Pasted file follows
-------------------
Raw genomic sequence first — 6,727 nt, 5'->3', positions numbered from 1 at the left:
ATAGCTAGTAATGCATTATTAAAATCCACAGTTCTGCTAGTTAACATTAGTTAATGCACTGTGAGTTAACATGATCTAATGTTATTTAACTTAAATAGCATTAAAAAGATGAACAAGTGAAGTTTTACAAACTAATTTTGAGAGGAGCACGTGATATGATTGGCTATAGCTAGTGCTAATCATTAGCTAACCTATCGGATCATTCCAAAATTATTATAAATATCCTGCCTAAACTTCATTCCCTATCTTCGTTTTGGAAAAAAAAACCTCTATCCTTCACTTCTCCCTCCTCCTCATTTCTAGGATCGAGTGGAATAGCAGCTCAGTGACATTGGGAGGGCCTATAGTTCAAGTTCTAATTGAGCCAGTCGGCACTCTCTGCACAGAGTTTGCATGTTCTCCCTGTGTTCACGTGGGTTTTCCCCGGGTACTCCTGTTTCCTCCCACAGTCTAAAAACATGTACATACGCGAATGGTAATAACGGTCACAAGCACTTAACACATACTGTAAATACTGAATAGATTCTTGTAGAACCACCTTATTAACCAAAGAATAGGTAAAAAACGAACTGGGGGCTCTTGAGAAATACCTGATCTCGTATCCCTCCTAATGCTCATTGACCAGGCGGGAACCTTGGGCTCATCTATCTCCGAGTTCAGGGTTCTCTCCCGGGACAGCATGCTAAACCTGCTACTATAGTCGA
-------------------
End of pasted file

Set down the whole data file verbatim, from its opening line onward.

Raw genomic sequence first — 6,727 nt, 5'->3', positions numbered from 1 at the left:
ATAGCTAGTAATGCATTATTAAAATCCACAGTTCTGCTAGTTAACATTAGTTAATGCACTGTGAGTTAACATGATCTAATGTTATTTAACTTAAATAGCATTAAAAAGATGAACAAGTGAAGTTTTACAAACTAATTTTGAGAGGAGCACGTGATATGATTGGCTATAGCTAGTGCTAATCATTAGCTAACCTATCGGATCATTCCAAAATTATTATAAATATCCTGCCTAAACTTCATTCCCTATCTTCGTTTTGGAAAAAAAAACCTCTATCCTTCACTTCTCCCTCCTCCTCATTTCTAGGATCGAGTGGAATAGCAGCTCAGTGACATTGGGAGGGCCTATAGTTCAAGTTCTAATTGAGCCAGTCGGCACTCTCTGCACAGAGTTTGCATGTTCTCCCTGTGTTCACGTGGGTTTTCCCCGGGTACTCCTGTTTCCTCCCACAGTCTAAAAACATGTACATACGCGAATGGTAATAACGGTCACAAGCACTTAACACATACTGTAAATACTGAATAGATTCTTGTAGAACCACCTTATTAACCAAAGAATAGGTAAAAAACGAACTGGGGGCTCTTGAGAAATACCTGATCTCGTATCCCTCCTAATGCTCATTGACCAGGCGGGAACCTTGGGCTCATCTATCTCCGAGTTCAGGGTTCTCTCCCGGGACAGCATGCTAAACCTGCTACTATAGTCGA